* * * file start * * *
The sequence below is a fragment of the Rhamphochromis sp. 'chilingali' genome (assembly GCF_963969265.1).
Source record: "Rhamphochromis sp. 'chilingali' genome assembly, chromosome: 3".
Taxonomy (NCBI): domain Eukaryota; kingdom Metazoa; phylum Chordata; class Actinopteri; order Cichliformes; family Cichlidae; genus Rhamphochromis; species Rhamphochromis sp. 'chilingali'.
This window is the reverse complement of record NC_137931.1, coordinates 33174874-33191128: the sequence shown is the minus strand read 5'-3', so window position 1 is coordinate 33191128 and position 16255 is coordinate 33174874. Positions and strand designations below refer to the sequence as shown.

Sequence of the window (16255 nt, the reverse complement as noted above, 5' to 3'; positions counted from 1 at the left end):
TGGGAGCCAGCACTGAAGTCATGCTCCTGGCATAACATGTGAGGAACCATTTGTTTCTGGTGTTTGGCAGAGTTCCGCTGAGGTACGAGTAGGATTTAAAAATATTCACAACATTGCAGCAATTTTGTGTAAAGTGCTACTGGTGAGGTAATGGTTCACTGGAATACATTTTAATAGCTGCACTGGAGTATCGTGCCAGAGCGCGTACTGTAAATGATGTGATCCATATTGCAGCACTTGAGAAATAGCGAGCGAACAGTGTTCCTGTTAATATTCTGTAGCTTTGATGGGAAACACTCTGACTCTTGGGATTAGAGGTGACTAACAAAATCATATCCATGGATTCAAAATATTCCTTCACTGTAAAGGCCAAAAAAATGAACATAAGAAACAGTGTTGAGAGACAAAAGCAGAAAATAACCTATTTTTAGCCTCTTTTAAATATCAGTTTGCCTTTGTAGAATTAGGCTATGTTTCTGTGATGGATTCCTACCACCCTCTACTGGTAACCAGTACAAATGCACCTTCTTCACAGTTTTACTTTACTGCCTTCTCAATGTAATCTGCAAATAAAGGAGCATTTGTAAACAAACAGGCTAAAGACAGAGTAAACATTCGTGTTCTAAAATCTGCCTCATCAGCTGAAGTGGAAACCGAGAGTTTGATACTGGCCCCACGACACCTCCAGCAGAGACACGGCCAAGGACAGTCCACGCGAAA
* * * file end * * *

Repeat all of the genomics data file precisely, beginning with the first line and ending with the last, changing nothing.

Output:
The sequence below is a fragment of the Rhamphochromis sp. 'chilingali' genome (assembly GCF_963969265.1).
Source record: "Rhamphochromis sp. 'chilingali' genome assembly, chromosome: 3".
Taxonomy (NCBI): domain Eukaryota; kingdom Metazoa; phylum Chordata; class Actinopteri; order Cichliformes; family Cichlidae; genus Rhamphochromis; species Rhamphochromis sp. 'chilingali'.
This window is the reverse complement of record NC_137931.1, coordinates 33174874-33191128: the sequence shown is the minus strand read 5'-3', so window position 1 is coordinate 33191128 and position 16255 is coordinate 33174874. Positions and strand designations below refer to the sequence as shown.

Sequence of the window (16255 nt, the reverse complement as noted above, 5' to 3'; positions counted from 1 at the left end):
TGGGAGCCAGCACTGAAGTCATGCTCCTGGCATAACATGTGAGGAACCATTTGTTTCTGGTGTTTGGCAGAGTTCCGCTGAGGTACGAGTAGGATTTAAAAATATTCACAACATTGCAGCAATTTTGTGTAAAGTGCTACTGGTGAGGTAATGGTTCACTGGAATACATTTTAATAGCTGCACTGGAGTATCGTGCCAGAGCGCGTACTGTAAATGATGTGATCCATATTGCAGCACTTGAGAAATAGCGAGCGAACAGTGTTCCTGTTAATATTCTGTAGCTTTGATGGGAAACACTCTGACTCTTGGGATTAGAGGTGACTAACAAAATCATATCCATGGATTCAAAATATTCCTTCACTGTAAAGGCCAAAAAAATGAACATAAGAAACAGTGTTGAGAGACAAAAGCAGAAAATAACCTATTTTTAGCCTCTTTTAAATATCAGTTTGCCTTTGTAGAATTAGGCTATGTTTCTGTGATGGATTCCTACCACCCTCTACTGGTAACCAGTACAAATGCACCTTCTTCACAGTTTTACTTTACTGCCTTCTCAATGTAATCTGCAAATAAAGGAGCATTTGTAAACAAACAGGCTAAAGACAGAGTAAACATTCGTGTTCTAAAATCTGCCTCATCAGCTGAAGTGGAAACCGAGAGTTTGATACTGGCCCCACGACACCTCCAGCAGAGACACGGCCAAGGACAGTCCACGCGAAA